This paper designs an incentive contract menu to achieve long-term stability for electricity prices in a day-ahead electricity market. A bi-level Stackelberg game model is proposed to search for the optimal incentive mechanism under a one-leader and multi-followers gaming framework. A multi-agent simulation [...] Read more.
This paper designs an incentive contract menu to achieve long-term stability for electricity prices in a day-ahead electricity market. A bi-level Stackelberg game model is proposed to search for the optimal incentive mechanism under a one-leader and multi-followers gaming framework. A multi-agent simulation platform was developed to investigate the effectiveness of the incentive mechanism using an independent system operator (ISO) and multiple power generating companies (GenCos). Further, a Q-learning approach was implemented to analyze and assess the response of GenCos to the incentive menu. Numerical examples are provided to demonstrate the effectiveness of the incentive contract. Full article
(This article belongs to the Special Issue Electric Power Systems Research) Printed Edition available
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Open AccessArticle Voltage Control Method Using Distributed Generators Based on a Multi-Agent System
Energies 2015, 8(12), 14009-14025; https://doi.org/10.3390/en81212411
Received: 21 September 2015 / Revised: 22 November 2015 / Accepted: 3 December 2015 / Published: 11 December 2015
Cited by 9 | PDF Full-text (879 KB) | HTML Full-text | XML Full-text
Abstract
This paper presents a voltage control method using multiple distributed generators (DGs) based on a multi-agent system framework. The output controller of each DG is represented as a DG agent, and each voltage-monitoring device is represented as a monitoring agent. These agents cooperate [...] Read more.
This paper presents a voltage control method using multiple distributed generators (DGs) based on a multi-agent system framework. The output controller of each DG is represented as a DG agent, and each voltage-monitoring device is represented as a monitoring agent. These agents cooperate to accomplish voltage regulation through a coordinating agent or moderator. The moderator uses the reactive power sensitivities and margins to determine the voltage control contributions of each DG. A fuzzy inference system (FIS) is employed by the moderator to manage the decision-making process. An FIS scheme is developed and optimized to enhance the efficiency of the proposed voltage control process using particle swarm optimization. A simple distribution system with four voltage-controllable DGs is modeled, and an FIS moderator is implemented to control the system. Simulated data show that the proposed voltage control process is able to maintain the system within the operating voltage limits. Furthermore, the results were similar to those obtained using optimal power flow calculations, even though little information on the power system was required and no power flow calculations were implemented. Full article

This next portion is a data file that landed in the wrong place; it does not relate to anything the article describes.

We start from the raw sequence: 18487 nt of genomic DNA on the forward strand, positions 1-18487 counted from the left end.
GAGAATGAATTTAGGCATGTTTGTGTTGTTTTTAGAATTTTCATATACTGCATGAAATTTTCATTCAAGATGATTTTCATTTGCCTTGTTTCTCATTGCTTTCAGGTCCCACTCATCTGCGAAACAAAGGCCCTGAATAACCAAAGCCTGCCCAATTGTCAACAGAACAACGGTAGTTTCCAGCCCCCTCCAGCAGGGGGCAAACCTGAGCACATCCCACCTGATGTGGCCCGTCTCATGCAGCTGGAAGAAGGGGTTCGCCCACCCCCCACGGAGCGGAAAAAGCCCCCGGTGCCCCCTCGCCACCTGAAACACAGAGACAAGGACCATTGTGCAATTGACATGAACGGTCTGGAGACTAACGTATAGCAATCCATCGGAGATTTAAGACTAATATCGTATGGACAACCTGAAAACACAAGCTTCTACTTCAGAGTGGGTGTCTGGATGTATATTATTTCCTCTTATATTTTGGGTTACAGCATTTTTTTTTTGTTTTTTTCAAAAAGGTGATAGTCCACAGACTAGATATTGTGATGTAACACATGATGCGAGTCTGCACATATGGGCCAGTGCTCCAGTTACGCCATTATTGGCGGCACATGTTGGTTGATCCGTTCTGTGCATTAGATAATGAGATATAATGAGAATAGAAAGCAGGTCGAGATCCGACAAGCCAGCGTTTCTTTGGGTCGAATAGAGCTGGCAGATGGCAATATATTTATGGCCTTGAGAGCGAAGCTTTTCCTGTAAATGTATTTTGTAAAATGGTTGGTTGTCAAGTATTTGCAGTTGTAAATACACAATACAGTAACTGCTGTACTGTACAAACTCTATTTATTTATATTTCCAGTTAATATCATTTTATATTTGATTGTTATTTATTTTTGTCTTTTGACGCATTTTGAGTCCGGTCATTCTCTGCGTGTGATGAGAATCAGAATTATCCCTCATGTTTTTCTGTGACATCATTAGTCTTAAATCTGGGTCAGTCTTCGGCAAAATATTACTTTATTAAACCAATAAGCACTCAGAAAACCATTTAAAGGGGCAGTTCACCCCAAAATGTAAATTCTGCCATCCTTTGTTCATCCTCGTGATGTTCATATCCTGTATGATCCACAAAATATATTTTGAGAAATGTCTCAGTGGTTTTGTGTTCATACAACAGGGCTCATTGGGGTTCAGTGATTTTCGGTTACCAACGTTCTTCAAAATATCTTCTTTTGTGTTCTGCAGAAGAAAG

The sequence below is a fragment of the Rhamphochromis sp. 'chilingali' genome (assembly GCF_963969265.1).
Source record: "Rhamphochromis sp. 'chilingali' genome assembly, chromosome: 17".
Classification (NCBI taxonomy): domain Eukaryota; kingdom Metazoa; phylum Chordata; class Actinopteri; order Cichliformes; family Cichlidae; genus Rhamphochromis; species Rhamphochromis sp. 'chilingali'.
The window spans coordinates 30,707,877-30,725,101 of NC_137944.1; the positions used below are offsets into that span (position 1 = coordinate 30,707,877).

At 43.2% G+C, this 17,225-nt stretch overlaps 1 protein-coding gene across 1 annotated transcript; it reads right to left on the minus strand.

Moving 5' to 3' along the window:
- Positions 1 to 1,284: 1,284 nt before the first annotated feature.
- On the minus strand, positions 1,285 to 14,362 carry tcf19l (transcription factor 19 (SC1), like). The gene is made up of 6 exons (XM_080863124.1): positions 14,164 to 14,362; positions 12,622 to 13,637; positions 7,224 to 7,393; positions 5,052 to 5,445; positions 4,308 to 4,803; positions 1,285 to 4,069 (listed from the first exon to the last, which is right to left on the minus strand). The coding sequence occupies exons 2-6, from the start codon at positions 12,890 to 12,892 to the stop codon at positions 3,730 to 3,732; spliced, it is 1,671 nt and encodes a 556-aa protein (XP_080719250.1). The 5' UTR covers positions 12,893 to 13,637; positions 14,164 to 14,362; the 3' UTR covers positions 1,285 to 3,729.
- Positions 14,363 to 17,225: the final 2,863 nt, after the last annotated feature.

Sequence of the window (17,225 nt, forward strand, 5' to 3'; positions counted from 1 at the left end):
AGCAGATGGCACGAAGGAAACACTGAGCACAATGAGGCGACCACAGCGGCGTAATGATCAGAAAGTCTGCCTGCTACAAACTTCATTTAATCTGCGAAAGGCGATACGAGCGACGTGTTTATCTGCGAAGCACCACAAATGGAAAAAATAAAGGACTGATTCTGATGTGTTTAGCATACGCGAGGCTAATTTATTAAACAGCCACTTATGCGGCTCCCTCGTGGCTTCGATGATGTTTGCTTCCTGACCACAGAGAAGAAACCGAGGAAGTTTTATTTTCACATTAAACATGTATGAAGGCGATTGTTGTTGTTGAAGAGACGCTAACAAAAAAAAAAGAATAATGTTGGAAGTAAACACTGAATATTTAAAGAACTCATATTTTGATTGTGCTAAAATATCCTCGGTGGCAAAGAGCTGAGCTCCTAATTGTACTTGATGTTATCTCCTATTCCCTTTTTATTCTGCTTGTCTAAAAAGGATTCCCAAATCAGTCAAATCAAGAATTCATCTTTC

(This article belongs to the Special Issue Electric Power Systems Research) Printed Edition available
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Open AccessArticle A Two-stage Optimal Network Reconfiguration Approach for Minimizing Energy Loss of Distribution Networks Using Particle Swarm Optimization Algorithm
Energies 2015, 8(12), 13894-13910; https://doi.org/10.3390/en81212402
Received: 7 October 2015 / Accepted: 1 December 2015 / Published: 5 December 2015
Cited by 5 | PDF Full-text (2794 KB) | HTML Full-text | XML Full-text
Abstract
This study aimed to minimize energy losses in traditional distribution networks and microgrids through a network reconfiguration and phase balancing approach. To address this problem, an algorithm composed of a multi-objective function and operation constraints is proposed. Network connection matrices based on graph [...] Read more.